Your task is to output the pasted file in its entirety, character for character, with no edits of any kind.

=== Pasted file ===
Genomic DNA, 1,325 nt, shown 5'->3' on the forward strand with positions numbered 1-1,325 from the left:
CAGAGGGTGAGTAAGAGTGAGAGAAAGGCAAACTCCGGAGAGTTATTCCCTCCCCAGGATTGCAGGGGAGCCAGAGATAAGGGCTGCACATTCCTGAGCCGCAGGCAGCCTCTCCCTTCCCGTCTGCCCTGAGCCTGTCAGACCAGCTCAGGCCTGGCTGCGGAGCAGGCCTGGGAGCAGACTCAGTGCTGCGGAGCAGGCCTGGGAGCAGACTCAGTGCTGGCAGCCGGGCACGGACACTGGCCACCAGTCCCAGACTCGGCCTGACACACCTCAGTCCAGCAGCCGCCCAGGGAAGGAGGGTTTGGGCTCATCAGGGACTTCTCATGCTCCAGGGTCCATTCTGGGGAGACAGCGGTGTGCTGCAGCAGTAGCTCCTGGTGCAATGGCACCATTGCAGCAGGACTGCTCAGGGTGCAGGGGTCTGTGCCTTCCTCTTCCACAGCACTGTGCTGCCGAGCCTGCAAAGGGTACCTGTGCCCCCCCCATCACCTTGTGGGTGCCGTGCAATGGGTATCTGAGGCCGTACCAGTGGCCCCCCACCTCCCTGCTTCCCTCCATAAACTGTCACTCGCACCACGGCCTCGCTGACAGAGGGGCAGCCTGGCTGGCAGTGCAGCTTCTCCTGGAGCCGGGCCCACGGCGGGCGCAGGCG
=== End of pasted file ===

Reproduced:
Genomic DNA, 1,325 nt, shown 5'->3' on the forward strand with positions numbered 1-1,325 from the left:
CAGAGGGTGAGTAAGAGTGAGAGAAAGGCAAACTCCGGAGAGTTATTCCCTCCCCAGGATTGCAGGGGAGCCAGAGATAAGGGCTGCACATTCCTGAGCCGCAGGCAGCCTCTCCCTTCCCGTCTGCCCTGAGCCTGTCAGACCAGCTCAGGCCTGGCTGCGGAGCAGGCCTGGGAGCAGACTCAGTGCTGCGGAGCAGGCCTGGGAGCAGACTCAGTGCTGGCAGCCGGGCACGGACACTGGCCACCAGTCCCAGACTCGGCCTGACACACCTCAGTCCAGCAGCCGCCCAGGGAAGGAGGGTTTGGGCTCATCAGGGACTTCTCATGCTCCAGGGTCCATTCTGGGGAGACAGCGGTGTGCTGCAGCAGTAGCTCCTGGTGCAATGGCACCATTGCAGCAGGACTGCTCAGGGTGCAGGGGTCTGTGCCTTCCTCTTCCACAGCACTGTGCTGCCGAGCCTGCAAAGGGTACCTGTGCCCCCCCCATCACCTTGTGGGTGCCGTGCAATGGGTATCTGAGGCCGTACCAGTGGCCCCCCACCTCCCTGCTTCCCTCCATAAACTGTCACTCGCACCACGGCCTCGCTGACAGAGGGGCAGCCTGGCTGGCAGTGCAGCTTCTCCTGGAGCCGGGCCCACGGCGGGCGCAGGCG